[00:27:42] Matt Studdert: [00:27:42] There's people, there's people in the community that have recently got hired and they've said like the boss and client for instance, are just unbelievably shocked at how good that. How good they are at taking a design and then building [00:28:00] out the design in kind of a good a good way.
[00:28:02] We have high quality code and everything, and that just through, through repetition and practice, but then also talking to other people and helping other people out. And I mean, the, the one, the thing that I would love is for more people. Of like with more experience in development to come onto the platform and just dive in and get involved, whether that's taking challenges and showing how like a senior developer would approach the problem on one of these challenges and like showing that code or how like diving in and actually giving feedback is one thing at the moment.
[00:28:37] It is very much a lot of. New and junior developers on the, on the platform. And it's great, like giving them that opportunity to talk about code and all that kind of stuff, hopefully over time. And this is something that I I'm planning to do is to just try and get more and more experienced and professional developers on the platform as well.
[00:28:58] Just everyone, [00:29:00] everyone helping each other, basically just everyone helping each other improve and get better.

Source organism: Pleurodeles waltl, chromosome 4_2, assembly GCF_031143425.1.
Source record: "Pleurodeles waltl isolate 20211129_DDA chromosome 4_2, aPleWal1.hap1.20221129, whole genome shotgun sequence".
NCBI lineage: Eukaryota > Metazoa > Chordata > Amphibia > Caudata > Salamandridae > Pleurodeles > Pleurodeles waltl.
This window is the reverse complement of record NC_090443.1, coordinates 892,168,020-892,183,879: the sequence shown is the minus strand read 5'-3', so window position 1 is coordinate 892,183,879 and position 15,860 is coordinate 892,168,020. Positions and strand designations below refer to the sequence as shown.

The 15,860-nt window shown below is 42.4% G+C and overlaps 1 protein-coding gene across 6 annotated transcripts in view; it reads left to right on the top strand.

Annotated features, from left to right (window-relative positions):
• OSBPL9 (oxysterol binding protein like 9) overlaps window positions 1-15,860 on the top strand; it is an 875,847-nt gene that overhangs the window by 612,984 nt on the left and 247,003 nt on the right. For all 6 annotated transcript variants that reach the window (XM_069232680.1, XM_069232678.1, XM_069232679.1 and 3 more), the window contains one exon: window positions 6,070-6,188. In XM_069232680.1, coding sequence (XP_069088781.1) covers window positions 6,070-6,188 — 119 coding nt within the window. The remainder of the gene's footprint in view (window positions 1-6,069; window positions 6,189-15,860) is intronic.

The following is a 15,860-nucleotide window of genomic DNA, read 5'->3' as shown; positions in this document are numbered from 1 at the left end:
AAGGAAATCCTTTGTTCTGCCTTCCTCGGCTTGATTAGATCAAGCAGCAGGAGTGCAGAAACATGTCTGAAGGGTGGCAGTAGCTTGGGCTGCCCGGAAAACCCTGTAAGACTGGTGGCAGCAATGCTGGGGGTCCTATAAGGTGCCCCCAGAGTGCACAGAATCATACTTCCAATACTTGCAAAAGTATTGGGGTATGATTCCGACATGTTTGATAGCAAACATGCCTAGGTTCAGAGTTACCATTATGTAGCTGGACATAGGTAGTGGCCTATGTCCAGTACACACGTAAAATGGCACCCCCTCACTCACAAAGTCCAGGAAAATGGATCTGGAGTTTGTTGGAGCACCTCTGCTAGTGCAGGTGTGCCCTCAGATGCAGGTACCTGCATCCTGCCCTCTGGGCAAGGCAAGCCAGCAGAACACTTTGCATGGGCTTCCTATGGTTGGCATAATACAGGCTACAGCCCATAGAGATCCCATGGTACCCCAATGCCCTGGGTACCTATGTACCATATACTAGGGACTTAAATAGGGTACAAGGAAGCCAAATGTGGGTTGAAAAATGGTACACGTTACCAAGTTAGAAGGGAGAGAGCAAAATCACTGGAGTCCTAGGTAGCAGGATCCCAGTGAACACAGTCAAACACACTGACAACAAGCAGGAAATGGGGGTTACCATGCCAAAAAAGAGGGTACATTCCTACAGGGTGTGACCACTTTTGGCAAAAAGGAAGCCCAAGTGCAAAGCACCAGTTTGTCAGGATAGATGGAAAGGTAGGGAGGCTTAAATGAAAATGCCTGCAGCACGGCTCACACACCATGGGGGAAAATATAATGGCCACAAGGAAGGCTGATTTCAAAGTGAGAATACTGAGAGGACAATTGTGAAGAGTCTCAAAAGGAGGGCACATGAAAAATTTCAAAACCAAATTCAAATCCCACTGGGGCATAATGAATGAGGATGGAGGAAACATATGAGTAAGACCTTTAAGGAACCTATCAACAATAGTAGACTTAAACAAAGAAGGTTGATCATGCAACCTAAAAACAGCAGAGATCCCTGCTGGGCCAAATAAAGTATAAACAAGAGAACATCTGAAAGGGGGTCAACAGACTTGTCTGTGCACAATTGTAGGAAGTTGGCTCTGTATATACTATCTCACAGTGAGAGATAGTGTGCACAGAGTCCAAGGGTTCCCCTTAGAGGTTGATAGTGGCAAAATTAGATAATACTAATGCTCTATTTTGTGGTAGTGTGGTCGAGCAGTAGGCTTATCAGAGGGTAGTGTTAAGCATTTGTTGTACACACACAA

[00:29:03] Rob Kendal: [00:29:03] I think I'm going to be off the back of this. I'm going to have to start coming in and throw in a few opinion, grenades
[00:29:08] Matt Studdert: [00:29:08] Amazing
[00:29:11] Rob Kendal: [00:29:11] for what my opinion's worth. Here you go. I'll try and get on that. I'm certainly going to be using it a lot more. I'm going to, I'm going to ditch my theme, forest recommendations. Just start going go. You've got to front and mental on a, you might say me on that. Now I think for the, for the for the third act, I'm going to try and pick your brain a little bit for some advice.
[00:29:28] So. A lot of people I come across, you know, are usually doing nothing coding related at all. Maybe they're a bit older or they have like a non traditional educational background, but they want to switch careers and learn to be a developer. And I think you're a great person to give those aspiring dabs and depths and training some advice because you were in a, you know, a completely unrelated field, did it cost, got the knowledge and made it happen?
[00:29:50] So what sort of advice would you give to people starting out to maybe don't have the resources for university or the coming at things from like a diagonal approach and yeah. I just want to know.